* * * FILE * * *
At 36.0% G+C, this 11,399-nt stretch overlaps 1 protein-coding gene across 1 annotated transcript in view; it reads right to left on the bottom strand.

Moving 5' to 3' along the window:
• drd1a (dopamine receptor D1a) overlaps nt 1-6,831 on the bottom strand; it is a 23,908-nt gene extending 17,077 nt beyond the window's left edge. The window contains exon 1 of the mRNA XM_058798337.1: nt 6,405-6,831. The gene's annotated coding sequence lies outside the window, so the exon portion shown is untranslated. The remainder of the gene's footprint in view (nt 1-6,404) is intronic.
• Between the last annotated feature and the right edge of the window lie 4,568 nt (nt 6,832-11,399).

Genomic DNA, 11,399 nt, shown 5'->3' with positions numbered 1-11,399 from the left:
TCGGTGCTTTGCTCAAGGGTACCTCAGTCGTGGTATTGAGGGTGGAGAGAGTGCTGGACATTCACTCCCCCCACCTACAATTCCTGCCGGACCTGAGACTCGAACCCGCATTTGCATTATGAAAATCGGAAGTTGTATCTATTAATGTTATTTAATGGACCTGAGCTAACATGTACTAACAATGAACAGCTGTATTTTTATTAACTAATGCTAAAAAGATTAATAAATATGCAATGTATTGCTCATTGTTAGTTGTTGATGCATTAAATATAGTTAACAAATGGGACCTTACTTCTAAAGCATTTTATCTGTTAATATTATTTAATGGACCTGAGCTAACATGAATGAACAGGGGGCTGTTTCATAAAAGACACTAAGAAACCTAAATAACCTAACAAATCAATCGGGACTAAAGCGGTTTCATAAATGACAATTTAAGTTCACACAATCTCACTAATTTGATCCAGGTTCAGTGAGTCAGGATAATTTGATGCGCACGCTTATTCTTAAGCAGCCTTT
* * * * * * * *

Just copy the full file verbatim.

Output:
At 36.0% G+C, this 11,399-nt stretch overlaps 1 protein-coding gene across 1 annotated transcript in view; it reads right to left on the bottom strand.

Moving 5' to 3' along the window:
• drd1a (dopamine receptor D1a) overlaps nt 1-6,831 on the bottom strand; it is a 23,908-nt gene extending 17,077 nt beyond the window's left edge. The window contains exon 1 of the mRNA XM_058798337.1: nt 6,405-6,831. The gene's annotated coding sequence lies outside the window, so the exon portion shown is untranslated. The remainder of the gene's footprint in view (nt 1-6,404) is intronic.
• Between the last annotated feature and the right edge of the window lie 4,568 nt (nt 6,832-11,399).

Genomic DNA, 11,399 nt, shown 5'->3' with positions numbered 1-11,399 from the left:
TCGGTGCTTTGCTCAAGGGTACCTCAGTCGTGGTATTGAGGGTGGAGAGAGTGCTGGACATTCACTCCCCCCACCTACAATTCCTGCCGGACCTGAGACTCGAACCCGCATTTGCATTATGAAAATCGGAAGTTGTATCTATTAATGTTATTTAATGGACCTGAGCTAACATGTACTAACAATGAACAGCTGTATTTTTATTAACTAATGCTAAAAAGATTAATAAATATGCAATGTATTGCTCATTGTTAGTTGTTGATGCATTAAATATAGTTAACAAATGGGACCTTACTTCTAAAGCATTTTATCTGTTAATATTATTTAATGGACCTGAGCTAACATGAATGAACAGGGGGCTGTTTCATAAAAGACACTAAGAAACCTAAATAACCTAACAAATCAATCGGGACTAAAGCGGTTTCATAAATGACAATTTAAGTTCACACAATCTCACTAATTTGATCCAGGTTCAGTGAGTCAGGATAATTTGATGCGCACGCTTATTCTTAAGCAGCCTTT